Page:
Since Chandrima is an avid soccer fan and does a lot of work in this space I asked what her thoughts were on the media coverage for the 2015 Women’s World Cup.

Coverage in the U.S. of the 2015 Women’s World Cup was phenomenal. It was a real convergence of networks, traditional media, innovative social media, star quality players, powerful underdog team stories and the ratings to boot a win for the USWNT. The TV ratings for the WWC2015 broke records for soccer of either gender in the U.S. and better than ever in Japan, Canada and France. Fox was the broadcaster for the Women’s World Cup, and set a record for the most-watched soccer match in the U.S., men or women, with the USA’s 5-2 win over Japan in the final. The match posted a prodigious 12.9 household rating/share with 25.4 million viewers, and peaked at 30.9 million. EspnW pulled a record 8.1 million unique visitors in April and, almost matched it in the traditionally slow months of June (7.8) and July (7.4). It led to 65 million other unique June visitors to the rest of ESPN digital, which almost exclusively covers men’s sports.

Though these are positive indicators, there’s still a long way to go: continued growth in attendance, media coverage and corporate sponsorship will all play crucial roles in the trajectory of women’s sports coverage in the U.S. where media coverage of women’s sports runs between 2 to 4 percent of total media sports coverage. There’s a lot of work to be done, and half the battle is continuing that WWC high from the mid-summer, competing with the male-dominated sports coverage makes it all too easy for the casual fan to overlook women’s soccer for another four years. Hopefully that doesn’t happen. But it means keeping it in the conversation and mainstream media.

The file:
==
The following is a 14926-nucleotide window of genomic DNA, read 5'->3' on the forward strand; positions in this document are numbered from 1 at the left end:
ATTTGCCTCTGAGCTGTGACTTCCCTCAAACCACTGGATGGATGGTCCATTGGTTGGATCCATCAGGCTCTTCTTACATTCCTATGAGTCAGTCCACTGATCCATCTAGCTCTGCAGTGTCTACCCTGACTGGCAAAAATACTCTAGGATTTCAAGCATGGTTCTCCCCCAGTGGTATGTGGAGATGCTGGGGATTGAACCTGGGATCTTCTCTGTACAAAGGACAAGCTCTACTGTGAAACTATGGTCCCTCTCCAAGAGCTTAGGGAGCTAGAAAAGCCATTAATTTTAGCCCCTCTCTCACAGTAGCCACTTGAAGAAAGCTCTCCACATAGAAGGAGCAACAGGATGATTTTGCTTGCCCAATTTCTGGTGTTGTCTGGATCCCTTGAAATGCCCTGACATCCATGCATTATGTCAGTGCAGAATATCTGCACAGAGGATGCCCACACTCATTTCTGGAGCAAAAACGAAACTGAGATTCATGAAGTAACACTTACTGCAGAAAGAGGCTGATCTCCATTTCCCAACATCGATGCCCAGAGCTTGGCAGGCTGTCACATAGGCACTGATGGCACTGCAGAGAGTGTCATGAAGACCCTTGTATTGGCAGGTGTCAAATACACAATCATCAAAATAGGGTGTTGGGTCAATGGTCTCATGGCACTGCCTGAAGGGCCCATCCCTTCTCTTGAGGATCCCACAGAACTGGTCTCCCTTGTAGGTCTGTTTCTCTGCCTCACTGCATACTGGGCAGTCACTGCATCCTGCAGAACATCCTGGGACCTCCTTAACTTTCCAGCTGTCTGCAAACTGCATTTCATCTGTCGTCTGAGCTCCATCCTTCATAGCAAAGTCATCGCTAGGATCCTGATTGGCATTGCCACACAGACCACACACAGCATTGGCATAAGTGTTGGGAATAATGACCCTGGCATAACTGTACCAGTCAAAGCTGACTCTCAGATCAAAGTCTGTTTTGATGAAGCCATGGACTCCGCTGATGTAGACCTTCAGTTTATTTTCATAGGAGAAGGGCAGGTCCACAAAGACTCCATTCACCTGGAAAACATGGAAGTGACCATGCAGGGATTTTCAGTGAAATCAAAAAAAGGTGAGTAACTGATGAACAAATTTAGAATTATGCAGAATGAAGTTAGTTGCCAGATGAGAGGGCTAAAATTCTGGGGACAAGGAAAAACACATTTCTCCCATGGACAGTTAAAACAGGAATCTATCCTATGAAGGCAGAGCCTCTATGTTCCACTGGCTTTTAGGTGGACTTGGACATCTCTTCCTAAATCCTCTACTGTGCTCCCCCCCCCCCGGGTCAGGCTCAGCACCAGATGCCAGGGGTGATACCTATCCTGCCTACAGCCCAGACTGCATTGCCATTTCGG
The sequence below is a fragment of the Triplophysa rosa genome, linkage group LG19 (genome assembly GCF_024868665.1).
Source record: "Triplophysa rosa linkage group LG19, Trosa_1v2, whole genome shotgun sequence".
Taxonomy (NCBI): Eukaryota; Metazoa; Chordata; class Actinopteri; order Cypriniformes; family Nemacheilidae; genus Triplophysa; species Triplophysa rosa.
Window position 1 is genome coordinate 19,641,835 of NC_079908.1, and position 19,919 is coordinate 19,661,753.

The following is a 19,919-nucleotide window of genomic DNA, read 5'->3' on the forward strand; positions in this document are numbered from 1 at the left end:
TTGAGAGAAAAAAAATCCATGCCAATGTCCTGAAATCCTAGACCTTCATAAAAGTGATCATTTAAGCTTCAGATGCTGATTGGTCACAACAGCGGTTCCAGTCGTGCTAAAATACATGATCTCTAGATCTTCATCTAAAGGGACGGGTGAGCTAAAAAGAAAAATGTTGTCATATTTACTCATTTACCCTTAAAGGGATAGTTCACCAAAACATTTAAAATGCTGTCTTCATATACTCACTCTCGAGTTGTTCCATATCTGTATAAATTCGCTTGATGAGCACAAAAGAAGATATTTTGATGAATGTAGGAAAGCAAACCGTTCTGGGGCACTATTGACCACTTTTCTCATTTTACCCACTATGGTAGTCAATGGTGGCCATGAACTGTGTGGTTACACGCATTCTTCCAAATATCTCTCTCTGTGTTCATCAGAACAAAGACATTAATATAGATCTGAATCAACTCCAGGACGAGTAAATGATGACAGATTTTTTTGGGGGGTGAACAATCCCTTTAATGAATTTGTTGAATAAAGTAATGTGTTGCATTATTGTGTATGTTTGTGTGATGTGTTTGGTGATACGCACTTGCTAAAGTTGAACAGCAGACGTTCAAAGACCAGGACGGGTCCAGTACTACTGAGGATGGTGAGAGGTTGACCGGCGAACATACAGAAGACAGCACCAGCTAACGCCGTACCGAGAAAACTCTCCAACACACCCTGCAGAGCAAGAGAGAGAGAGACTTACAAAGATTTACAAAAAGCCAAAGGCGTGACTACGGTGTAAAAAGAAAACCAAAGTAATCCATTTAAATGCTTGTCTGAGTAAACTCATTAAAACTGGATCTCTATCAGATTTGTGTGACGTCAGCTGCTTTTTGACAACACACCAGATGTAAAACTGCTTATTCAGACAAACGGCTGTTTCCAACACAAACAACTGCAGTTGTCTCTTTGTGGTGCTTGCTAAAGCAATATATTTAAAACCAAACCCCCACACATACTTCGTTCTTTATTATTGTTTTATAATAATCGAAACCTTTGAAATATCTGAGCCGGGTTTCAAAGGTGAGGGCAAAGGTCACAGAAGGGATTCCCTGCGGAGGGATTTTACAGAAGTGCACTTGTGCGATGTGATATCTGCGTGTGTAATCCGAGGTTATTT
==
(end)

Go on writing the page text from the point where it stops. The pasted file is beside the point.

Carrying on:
Lastly, I asked her to tell me more about Women United FC.

I’m the current director and editor of Women United FC, dubbed WUFC 2.0. Basically Women United FC began as a forum for conversation, learning, promoting and discussing the beautiful game of soccer for all women, and has been transforming into both a platform for fans of the game and for aspiring media professionals to practice their craft. All soccer topics are on the table. All leagues are open to discuss. We’ve covered MLS, WWC, EPL, USOC, Politics & Soccer, International Players, Female Soccer Players, Fan Profiles and we’re just getting started! We’re a fun group too – hosting events around the country that will bring together the WUFC community and the soccer world around us. WUFC 2.0 is one of the many ventures I’ve chosen to promote and work with from the inside-out. And yes, the obvious question is when will you start promoting the Women’s Game – my answer is, as soon as we can recruit women who are ready to create content around it!

Thank you Chandrima for taking the time and telling us about your story, your love for soccer and more! Follow her on Twitter at @chandrimatweets.